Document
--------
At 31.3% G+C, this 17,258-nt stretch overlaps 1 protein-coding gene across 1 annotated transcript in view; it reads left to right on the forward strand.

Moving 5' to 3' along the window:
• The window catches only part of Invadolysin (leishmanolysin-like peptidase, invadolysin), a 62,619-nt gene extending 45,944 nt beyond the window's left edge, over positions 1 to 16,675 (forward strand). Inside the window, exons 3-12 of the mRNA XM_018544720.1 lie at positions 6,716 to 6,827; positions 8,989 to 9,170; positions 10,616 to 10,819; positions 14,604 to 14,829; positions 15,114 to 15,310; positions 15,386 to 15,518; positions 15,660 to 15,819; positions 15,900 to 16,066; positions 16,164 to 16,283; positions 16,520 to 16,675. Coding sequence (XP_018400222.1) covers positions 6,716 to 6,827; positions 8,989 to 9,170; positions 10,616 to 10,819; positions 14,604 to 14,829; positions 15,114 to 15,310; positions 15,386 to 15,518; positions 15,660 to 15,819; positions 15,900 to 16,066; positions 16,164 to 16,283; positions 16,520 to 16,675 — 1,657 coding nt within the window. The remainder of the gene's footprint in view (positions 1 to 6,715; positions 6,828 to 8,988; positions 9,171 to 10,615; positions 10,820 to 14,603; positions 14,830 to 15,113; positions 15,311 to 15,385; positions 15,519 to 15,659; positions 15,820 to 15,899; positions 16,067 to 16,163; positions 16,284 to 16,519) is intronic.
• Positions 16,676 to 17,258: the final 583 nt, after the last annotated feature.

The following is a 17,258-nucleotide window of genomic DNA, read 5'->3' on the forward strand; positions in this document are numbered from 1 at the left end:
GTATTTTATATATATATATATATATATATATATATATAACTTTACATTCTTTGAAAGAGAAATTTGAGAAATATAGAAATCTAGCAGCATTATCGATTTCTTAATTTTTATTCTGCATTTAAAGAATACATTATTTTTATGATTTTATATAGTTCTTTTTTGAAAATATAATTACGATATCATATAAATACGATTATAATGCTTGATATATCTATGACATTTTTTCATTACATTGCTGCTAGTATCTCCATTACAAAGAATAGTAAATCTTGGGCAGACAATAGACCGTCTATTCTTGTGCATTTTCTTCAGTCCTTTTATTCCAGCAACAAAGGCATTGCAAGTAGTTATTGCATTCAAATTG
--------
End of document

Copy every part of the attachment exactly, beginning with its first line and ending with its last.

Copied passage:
At 31.3% G+C, this 17,258-nt stretch overlaps 1 protein-coding gene across 1 annotated transcript in view; it reads left to right on the forward strand.

Moving 5' to 3' along the window:
• The window catches only part of Invadolysin (leishmanolysin-like peptidase, invadolysin), a 62,619-nt gene extending 45,944 nt beyond the window's left edge, over positions 1 to 16,675 (forward strand). Inside the window, exons 3-12 of the mRNA XM_018544720.1 lie at positions 6,716 to 6,827; positions 8,989 to 9,170; positions 10,616 to 10,819; positions 14,604 to 14,829; positions 15,114 to 15,310; positions 15,386 to 15,518; positions 15,660 to 15,819; positions 15,900 to 16,066; positions 16,164 to 16,283; positions 16,520 to 16,675. Coding sequence (XP_018400222.1) covers positions 6,716 to 6,827; positions 8,989 to 9,170; positions 10,616 to 10,819; positions 14,604 to 14,829; positions 15,114 to 15,310; positions 15,386 to 15,518; positions 15,660 to 15,819; positions 15,900 to 16,066; positions 16,164 to 16,283; positions 16,520 to 16,675 — 1,657 coding nt within the window. The remainder of the gene's footprint in view (positions 1 to 6,715; positions 6,828 to 8,988; positions 9,171 to 10,615; positions 10,820 to 14,603; positions 14,830 to 15,113; positions 15,311 to 15,385; positions 15,519 to 15,659; positions 15,820 to 15,899; positions 16,067 to 16,163; positions 16,284 to 16,519) is intronic.
• Positions 16,676 to 17,258: the final 583 nt, after the last annotated feature.

The following is a 17,258-nucleotide window of genomic DNA, read 5'->3' on the forward strand; positions in this document are numbered from 1 at the left end:
GTATTTTATATATATATATATATATATATATATATATAACTTTACATTCTTTGAAAGAGAAATTTGAGAAATATAGAAATCTAGCAGCATTATCGATTTCTTAATTTTTATTCTGCATTTAAAGAATACATTATTTTTATGATTTTATATAGTTCTTTTTTGAAAATATAATTACGATATCATATAAATACGATTATAATGCTTGATATATCTATGACATTTTTTCATTACATTGCTGCTAGTATCTCCATTACAAAGAATAGTAAATCTTGGGCAGACAATAGACCGTCTATTCTTGTGCATTTTCTTCAGTCCTTTTATTCCAGCAACAAAGGCATTGCAAGTAGTTATTGCATTCAAATTG